Articles filed under Impact on People from New York
Plans to run power from a wind turbine project in Lake Ontario through Oswego County are meeting surprise and resistance. "It'll ruin my property value," said Kathleen Schneider, who with her husband owns 55 acres on Castor Road in Albion. The Schneiders received a letter last month from Upstate NY Power Corp. telling them they would be contacted about selling a right of way on their land. They threw it out. Later they learned that Upstate NY Power has applied to install 77 wind turbines on Galloo Island, 12 miles off the shore of Lake Ontario. ...Oswego County Legislature Chairman Barry Leemann, R-Altmar, was upset that no one involved in the project told the county. "They haven't bothered to contact us," he said.
I have reviewed the environmental impact statements of several local communities that are considering approval of large wind farms in their localities. The only acoustical measurement that I see in their analyses deals with measuring an averaged noise level over the affected area. These draft environmental impact statements do not evaluate the annoying noises that rapidly change in noise level, such as the cyclic whooshing noises produced when the turbine blades pass by the support pedestal or the transient noises produced at turbine cut-in or cut-out or those periodic noises produced by the turbine gearboxes. Nor do they document the presence or absence of significant annoyance potential of low-frequency noises or vibrations which are known to be a very significant problem if the noise levels are high enough.
A recent letter about the Jordanville Wind Project oversimplifies the opposition of the Holy Trinity Monastery and others to the location of the proposed wind farm. The monks are not selfishly choosing serenity over clean energy. Rather, their concerns speak to a larger issue: the impact of industrial-scale wind turbine projects on New York's historic, scenic and cultural resources. In fact, the Preservation League of New York State named the Holy Trinity Monastery to our Seven to Save list of endangered places this month in part to call attention to the need for statewide siting standards for wind energy projects.
I have been a resident in the town of Arkwright for almost 10 years. In my opinion, the town board meeting was not an indication of "the community coming together." A community is not together because the town supervisor declares that to the local media to sway public opinion. A community does not come together when proposing ideas and addressing important concerns to the leaders of our town is looked at as "confrontational questions" and "obvious objections." This is not about who agrees with wind power and who disagrees with wind power. The community is divided because Horizon is a huge company, no longer an American company, that has come into a small town with landowners desperate for money, in a society that no longer supports local farming, and a town board basing decisions on financial gains and nothing more. The result: 47 gigantic wind towers up to 330 feet and a turbine size of up to 300 feet, in an area that was considered residential/agricultural a year ago and has since been switched over to industrial zoning.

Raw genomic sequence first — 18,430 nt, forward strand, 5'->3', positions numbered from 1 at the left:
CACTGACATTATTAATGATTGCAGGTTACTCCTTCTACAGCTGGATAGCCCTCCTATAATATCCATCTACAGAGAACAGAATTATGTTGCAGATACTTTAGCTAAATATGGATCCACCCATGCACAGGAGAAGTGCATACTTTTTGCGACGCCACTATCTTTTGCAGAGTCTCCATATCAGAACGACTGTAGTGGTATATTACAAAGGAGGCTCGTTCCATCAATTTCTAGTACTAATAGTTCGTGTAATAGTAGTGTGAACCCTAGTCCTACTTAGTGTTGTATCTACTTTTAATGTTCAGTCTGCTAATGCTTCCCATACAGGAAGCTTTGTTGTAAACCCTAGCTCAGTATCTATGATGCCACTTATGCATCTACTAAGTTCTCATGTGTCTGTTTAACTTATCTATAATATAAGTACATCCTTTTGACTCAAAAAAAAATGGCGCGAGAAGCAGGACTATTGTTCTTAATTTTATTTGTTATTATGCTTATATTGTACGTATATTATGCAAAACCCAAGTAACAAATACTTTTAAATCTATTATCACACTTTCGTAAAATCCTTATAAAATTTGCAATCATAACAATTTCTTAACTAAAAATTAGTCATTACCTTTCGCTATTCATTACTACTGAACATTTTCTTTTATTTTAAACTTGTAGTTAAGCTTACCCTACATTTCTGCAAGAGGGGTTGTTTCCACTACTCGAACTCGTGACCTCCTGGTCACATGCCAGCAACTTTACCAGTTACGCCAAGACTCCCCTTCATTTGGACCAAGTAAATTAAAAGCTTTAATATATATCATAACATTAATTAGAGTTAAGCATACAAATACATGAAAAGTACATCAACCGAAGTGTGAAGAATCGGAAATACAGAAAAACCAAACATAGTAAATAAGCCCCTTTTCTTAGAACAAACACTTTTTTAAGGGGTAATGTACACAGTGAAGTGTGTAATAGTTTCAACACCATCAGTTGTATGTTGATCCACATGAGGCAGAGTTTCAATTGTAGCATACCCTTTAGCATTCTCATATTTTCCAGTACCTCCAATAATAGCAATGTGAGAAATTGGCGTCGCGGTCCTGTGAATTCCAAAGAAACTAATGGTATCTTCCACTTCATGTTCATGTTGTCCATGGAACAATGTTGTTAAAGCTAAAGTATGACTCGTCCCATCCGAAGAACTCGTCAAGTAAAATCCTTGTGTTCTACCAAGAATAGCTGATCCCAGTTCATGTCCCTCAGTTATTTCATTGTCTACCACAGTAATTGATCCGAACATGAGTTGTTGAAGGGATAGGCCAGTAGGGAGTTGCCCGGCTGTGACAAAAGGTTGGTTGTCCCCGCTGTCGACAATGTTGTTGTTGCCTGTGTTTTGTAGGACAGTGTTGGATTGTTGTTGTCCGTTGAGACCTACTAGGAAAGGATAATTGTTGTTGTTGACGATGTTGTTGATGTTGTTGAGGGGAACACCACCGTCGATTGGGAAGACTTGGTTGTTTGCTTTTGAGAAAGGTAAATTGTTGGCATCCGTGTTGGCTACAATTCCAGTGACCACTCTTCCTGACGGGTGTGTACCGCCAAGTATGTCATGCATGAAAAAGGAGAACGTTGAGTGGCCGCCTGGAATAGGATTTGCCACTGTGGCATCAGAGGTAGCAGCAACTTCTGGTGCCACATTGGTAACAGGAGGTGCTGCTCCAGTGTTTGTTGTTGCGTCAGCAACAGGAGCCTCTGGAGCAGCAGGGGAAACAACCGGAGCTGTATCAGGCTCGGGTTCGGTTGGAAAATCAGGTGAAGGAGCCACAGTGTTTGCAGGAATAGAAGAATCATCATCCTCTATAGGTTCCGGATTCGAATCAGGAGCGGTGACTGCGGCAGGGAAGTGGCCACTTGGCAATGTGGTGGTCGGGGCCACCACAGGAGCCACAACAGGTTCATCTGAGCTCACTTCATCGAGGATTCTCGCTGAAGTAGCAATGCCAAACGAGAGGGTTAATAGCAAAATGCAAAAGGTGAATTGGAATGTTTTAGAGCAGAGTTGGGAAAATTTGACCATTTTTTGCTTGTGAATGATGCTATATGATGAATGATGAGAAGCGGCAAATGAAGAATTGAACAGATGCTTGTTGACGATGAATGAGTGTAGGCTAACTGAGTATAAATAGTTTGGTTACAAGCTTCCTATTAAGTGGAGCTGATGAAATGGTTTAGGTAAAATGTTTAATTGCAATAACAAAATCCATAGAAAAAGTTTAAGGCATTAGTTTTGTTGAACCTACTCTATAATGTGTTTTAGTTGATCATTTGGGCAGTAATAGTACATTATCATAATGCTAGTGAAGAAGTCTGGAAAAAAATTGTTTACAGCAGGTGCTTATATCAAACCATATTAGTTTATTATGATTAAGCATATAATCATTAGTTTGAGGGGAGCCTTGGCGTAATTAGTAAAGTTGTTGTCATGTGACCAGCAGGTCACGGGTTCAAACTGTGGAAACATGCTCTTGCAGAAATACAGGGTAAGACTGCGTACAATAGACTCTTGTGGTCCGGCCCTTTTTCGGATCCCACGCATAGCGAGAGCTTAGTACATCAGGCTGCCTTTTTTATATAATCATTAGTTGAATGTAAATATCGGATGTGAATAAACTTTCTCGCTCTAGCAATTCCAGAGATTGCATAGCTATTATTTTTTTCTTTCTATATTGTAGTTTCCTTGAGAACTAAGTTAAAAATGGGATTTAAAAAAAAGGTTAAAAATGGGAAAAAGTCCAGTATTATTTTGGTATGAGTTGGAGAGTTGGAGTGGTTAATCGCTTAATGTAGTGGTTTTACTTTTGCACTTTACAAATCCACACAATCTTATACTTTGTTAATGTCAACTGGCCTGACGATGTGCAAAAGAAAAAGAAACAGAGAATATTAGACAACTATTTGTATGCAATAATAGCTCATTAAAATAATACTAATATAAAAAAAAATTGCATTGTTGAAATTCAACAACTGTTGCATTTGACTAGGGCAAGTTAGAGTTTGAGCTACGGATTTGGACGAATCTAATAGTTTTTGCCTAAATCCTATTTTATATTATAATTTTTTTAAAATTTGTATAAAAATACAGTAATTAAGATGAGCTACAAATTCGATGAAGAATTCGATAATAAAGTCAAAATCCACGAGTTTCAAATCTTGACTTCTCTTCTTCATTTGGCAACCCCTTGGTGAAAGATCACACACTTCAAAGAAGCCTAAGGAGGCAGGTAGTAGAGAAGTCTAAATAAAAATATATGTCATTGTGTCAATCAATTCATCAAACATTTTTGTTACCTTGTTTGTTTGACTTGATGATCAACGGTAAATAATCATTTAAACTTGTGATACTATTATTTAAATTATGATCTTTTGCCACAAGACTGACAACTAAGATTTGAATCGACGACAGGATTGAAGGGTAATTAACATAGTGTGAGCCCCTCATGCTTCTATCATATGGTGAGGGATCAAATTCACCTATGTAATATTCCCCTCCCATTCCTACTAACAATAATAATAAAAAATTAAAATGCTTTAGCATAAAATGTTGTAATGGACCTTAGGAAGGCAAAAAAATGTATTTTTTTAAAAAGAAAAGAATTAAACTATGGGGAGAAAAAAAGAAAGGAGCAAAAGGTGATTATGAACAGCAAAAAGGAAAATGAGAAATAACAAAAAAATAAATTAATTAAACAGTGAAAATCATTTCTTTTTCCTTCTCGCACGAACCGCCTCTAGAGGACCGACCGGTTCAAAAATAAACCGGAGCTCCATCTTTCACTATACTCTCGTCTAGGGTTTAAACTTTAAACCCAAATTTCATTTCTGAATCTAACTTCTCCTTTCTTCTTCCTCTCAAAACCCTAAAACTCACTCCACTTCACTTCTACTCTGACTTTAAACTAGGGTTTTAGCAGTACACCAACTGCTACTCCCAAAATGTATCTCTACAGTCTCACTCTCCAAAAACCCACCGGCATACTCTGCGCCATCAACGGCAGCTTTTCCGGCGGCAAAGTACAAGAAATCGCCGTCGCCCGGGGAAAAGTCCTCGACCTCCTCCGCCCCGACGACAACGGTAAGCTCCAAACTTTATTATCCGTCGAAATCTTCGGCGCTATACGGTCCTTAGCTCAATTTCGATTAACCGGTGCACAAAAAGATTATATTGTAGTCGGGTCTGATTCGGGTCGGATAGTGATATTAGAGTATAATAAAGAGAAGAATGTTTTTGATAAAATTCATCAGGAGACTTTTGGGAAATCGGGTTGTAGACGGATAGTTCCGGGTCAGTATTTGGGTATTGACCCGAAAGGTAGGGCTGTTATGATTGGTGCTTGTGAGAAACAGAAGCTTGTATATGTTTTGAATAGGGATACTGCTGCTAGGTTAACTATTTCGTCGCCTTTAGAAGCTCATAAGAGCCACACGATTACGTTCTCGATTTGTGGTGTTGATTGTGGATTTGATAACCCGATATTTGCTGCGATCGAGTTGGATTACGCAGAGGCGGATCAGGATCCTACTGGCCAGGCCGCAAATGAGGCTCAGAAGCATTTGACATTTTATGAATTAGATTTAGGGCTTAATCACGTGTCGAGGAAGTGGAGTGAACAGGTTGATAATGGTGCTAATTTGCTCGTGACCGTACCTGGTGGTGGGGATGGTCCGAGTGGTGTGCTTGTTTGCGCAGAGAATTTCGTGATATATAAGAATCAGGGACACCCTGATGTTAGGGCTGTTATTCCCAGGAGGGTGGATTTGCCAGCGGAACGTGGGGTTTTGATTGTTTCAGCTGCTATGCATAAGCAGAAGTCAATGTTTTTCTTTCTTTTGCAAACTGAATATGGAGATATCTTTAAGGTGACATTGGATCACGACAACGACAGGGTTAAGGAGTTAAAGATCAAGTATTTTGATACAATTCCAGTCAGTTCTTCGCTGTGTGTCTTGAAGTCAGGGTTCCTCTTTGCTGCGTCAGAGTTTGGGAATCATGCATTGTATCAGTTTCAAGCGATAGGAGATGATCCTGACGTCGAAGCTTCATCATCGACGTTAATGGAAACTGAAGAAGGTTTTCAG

The landscape along the rolling hills of Cohocton and nearby towns is beginning to change. Towering windmills standing 420-feet high are beginning to emerge along the Dutch Hill ridges near Interstate Highway 390. ...Opponents charge the mammoth turbines are inefficient generators of electricity and threaten the welfare and rural character of the county. Supporters argue the projects supply renewable energy and provide financially struggling towns with significant revenues. In Cohocton's case, town officials expect to receive $500,000 annually for the next 20 years as the projects' host. But despite the potential financial benefits to the towns, opponents in several towns have filed lawsuits against the projects.
The sky above this rolling Mohawk Valley farmland is a battleground between golden onion-shaped domes of the nation's largest Russian Orthodox monastery and sweeping wind turbine towers intended to harvest clean power. On Friday, a statewide historic preservation group sided with Holy Trinity Monastery of the Russian Orthodox Church Abroad, where monks fear a proposed wind farm a mile away will disturb contemplative religious life. "The monastery is of extraordinary historic, religious and cultural significance, but it is currently threatened," said Jay DiLorenzo, President of the Preservation League of New York State. The group named the monastery as one of its seven historic sites statewide in need of protection.
The Fallsburg Planning Board will consider granting a special permit to Sullivan County Community College to build a 250-foot tall wind turbine, despite vocal opposition at a public hearing last week. ...Two models are being considered for the propeller turbine, which would be built about 150 feet behind the main campus building, above the geothermal field. One proposed model has three blades, the other has two. Because the two-bladed turbine would be slightly louder, engineers cited its noise levels. The center of the blades would record a decibel level of 99, on par with a chainsaw or subway.
Though Burke has since changed the draft ordinance to extend the setback to 1,400 feet, Sullivan says Malone is hoping for more. "We'd like to see a mile," Sullivan said in an interview Sunday. "It's based mostly on research from Europe. That's a safe distance so you don't get adverse health effects on people - migraine headaches. Sleep disorders or seizures in people who are susceptible to them." ..."I'd hate to see someone's property value drop 20 to 50 percent, and, because they don't live in the town with the towers, they would have no say," Sullivan said. "As far as I'm concerned, that's taking away someone's property without due process."
Does the Town of Enfield have the right to construct an industrial site that will harm a neighboring municipality? Who will defend the rights of Hector and Catharine residents to clean water and an unpolluted lake? These are issues that must be confronted now, before the pollution occurs. Enfield, Catharine and Hector must address these issues immediately and put in place wind farm statutes and regulations that respect each other's lives, borders and rights as neighbors. We all can appreciate the need for cleaner energy. However, we do not have the right to expose our neighboring municipalities to the drainage, runoff pollution and threat to water tables (not to mention the health effects of the noise and shadow-flicker) that will accompany Enfield's industrial wind farm.